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In ancient Roman religion, an individual instance of a general divine nature that is present in every individual person, place, or thing
Winged genius facing a woman with a tambourine and mirror, from southern Italy, about 320 BC.
In Roman religion, the genius (Latin: ['n?.?s]; plural geni?) is the individual instance of a general divine nature that is present in every individual person, place, or thing. Much like a guardian angel, the genius would follow each man from the hour of his birth until the day he died. For women, it was the Juno spirit that would accompany each of them.
Nature of the genius
Each individual place had a genius (genius loci) and so did powerful objects, such as volcanoes. The concept extended to some specifics: the genius of the theatre, of vineyards, and of festivals, which made performances successful, grapes grow, and celebrations succeed, respectively. It was extremely important in the Roman mind to propitiate the appropriate genii for the major undertakings and events of their lives.
The Christian theologian Augustine equated the Christian "soul" with the Roman genius, citing Varro as attributing the rational powers and abilities of every human being to their genius.
Although the term genius might apply to any divinity whatsoever, most of the higher-level and state genii had their own well-established names. Genius applied most often to individual places or people not generally known; that is, to the smallest units of society and settlements, families and their homes. Houses, doors, gates, streets, districts, tribes, each one had its own genius. The supreme hierarchy of the Roman gods, like that of the Greeks, was modelled after a human family. It featured a father, Jupiter, who was also the supreme divine unity, and a mother, Juno, queen of the gods. These supreme unities were subdivided into genii for each individual family; hence, the genius of each female, representing the female domestic reproductive power, was a Juno. The male function was a Jupiter.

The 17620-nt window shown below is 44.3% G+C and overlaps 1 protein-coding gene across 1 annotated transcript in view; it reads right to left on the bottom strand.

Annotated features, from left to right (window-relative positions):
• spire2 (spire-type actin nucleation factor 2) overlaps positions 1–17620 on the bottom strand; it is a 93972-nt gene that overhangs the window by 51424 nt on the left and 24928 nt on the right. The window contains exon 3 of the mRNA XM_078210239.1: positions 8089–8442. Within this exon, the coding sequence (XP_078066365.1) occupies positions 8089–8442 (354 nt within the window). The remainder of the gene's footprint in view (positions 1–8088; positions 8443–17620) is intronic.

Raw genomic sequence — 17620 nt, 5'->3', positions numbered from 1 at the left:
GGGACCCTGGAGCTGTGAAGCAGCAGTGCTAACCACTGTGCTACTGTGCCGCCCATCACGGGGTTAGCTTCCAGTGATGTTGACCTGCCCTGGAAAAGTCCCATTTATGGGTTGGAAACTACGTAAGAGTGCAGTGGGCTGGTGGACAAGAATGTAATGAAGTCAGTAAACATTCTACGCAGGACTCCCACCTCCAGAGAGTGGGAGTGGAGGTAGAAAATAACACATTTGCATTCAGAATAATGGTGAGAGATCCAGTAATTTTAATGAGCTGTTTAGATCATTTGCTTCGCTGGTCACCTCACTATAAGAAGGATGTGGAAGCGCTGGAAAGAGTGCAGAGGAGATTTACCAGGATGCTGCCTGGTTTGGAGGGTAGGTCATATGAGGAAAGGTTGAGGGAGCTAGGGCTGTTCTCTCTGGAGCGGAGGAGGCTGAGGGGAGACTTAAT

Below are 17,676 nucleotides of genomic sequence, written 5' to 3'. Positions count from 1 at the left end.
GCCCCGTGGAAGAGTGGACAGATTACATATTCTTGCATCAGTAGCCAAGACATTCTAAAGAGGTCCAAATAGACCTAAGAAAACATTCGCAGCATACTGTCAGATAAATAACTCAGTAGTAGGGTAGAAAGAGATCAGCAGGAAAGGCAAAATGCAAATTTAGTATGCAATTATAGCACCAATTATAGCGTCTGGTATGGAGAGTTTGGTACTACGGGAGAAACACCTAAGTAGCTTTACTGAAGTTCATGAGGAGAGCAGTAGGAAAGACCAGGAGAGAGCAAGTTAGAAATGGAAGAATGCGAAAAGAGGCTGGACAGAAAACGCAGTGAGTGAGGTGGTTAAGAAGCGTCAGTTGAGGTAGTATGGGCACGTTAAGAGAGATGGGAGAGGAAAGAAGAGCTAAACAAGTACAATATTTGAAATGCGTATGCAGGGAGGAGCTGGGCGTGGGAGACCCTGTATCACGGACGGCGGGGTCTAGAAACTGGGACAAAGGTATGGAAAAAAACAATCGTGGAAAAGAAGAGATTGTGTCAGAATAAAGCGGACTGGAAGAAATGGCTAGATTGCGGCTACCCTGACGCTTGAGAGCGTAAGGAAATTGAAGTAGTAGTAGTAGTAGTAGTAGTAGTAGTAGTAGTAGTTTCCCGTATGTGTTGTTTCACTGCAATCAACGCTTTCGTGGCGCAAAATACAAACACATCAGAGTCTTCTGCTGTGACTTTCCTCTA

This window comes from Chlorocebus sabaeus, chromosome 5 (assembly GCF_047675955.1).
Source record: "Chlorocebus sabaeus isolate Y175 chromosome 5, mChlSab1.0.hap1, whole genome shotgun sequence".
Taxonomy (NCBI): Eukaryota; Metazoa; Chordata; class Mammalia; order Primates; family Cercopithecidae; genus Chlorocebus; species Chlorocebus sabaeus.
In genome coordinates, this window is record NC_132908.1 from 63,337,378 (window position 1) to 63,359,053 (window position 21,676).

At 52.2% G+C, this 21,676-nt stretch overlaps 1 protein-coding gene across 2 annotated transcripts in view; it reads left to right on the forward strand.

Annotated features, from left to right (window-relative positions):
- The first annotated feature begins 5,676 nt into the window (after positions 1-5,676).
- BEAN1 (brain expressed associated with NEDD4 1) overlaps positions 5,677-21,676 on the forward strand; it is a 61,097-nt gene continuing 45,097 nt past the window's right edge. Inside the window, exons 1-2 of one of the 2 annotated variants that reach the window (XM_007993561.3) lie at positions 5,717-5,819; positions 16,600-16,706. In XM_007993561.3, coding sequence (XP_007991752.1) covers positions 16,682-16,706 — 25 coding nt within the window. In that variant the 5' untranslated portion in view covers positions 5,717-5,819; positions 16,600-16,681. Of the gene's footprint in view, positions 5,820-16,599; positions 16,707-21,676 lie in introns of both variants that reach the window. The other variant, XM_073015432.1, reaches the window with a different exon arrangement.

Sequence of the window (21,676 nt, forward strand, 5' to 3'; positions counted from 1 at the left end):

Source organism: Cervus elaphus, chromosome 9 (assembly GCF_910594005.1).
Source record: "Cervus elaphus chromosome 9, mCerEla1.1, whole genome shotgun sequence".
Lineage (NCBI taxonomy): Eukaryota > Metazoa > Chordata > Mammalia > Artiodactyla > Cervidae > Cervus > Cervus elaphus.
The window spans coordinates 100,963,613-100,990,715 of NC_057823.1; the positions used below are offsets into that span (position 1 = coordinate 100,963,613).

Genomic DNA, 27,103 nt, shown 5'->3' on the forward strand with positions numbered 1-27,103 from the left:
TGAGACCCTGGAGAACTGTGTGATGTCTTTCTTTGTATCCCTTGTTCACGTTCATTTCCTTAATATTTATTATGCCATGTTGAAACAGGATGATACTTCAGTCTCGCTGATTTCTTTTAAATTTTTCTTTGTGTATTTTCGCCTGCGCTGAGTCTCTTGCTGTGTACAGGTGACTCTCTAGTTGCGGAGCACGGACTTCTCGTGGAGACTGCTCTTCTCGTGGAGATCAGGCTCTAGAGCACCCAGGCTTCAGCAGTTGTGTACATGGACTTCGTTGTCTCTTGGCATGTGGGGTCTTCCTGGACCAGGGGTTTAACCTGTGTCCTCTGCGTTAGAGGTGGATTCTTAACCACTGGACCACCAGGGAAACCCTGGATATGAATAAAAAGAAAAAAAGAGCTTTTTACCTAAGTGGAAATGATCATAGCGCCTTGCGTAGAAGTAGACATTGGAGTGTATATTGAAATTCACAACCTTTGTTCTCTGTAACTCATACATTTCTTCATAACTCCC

The juno was worshipped under many titles:
Iugalis, "of marriage"
Matronalis, "of married women"
Pronuba, "of brides"
Virginalis, "of virginity"
Genii were often viewed as protective spirits, as one would propitiate them for protection. For example, to protect infants one propitiated a number of deities concerned with birth and childrearing: Cuba ("lying down to sleep"), Cunina ("of the cradle") and Rumina ("of breast-feeding"). Certainly, if those genii did not perform their proper function well, the infant would be in danger.
Hundreds of lararia, or family shrines, have been discovered at Pompeii, typically off the atrium, kitchen or garden, where the smoke of burnt offerings could vent through the opening in the roof. Each lararium features a panel fresco containing the same theme: two peripheral figures (Lares) attend on a central figure (family genius) or two figures (genius and Juno) who may or may not be at an altar. In the foreground is one or two serpents crawling toward the genius through a meadow motif. Campania and Calabria preserved an ancient practice of keeping a propitious house snake, here linked with the genius. In another, unrelated fresco (House of the Centenary) the snake-in-meadow appears below a depiction of Mount Vesuvius and is labelled Agathodaimon, "good daimon", where daimon must be regarded as the Greek equivalent of genius.
History of the concept
Head of a genius worshipped by Roman soldiers (found at Vindobona, 2nd century CE)
The English term is loaned from Lat. genius m. "household guardian spirit"; earlier, "innate male power of a race or clan", deriving from the Indo-European root *g?enh?-, "give birth, produce", which is also reflected in Lat. gign? "give birth" and g?ns, gentis f. "tribe, people".
The genius appears explicitly in Roman literature as early as Plautus, where one character jests that the father of another is so avaricious that he uses cheap Samian ware in sacrifices to his own genius, so as not to tempt the genius to steal it. In this passage, the genius is not identical to the person, as to propitiate oneself would be absurd, and yet the genius also has the avarice of the person; that is, the same character, the implication being, like person, like genius.
Horace, writing when the first emperor was introducing the cult of his own genius, describes the genius as "the companion which controls the natal star; the god of human nature, in that he is mortal for each person, with a changing expression, white or black".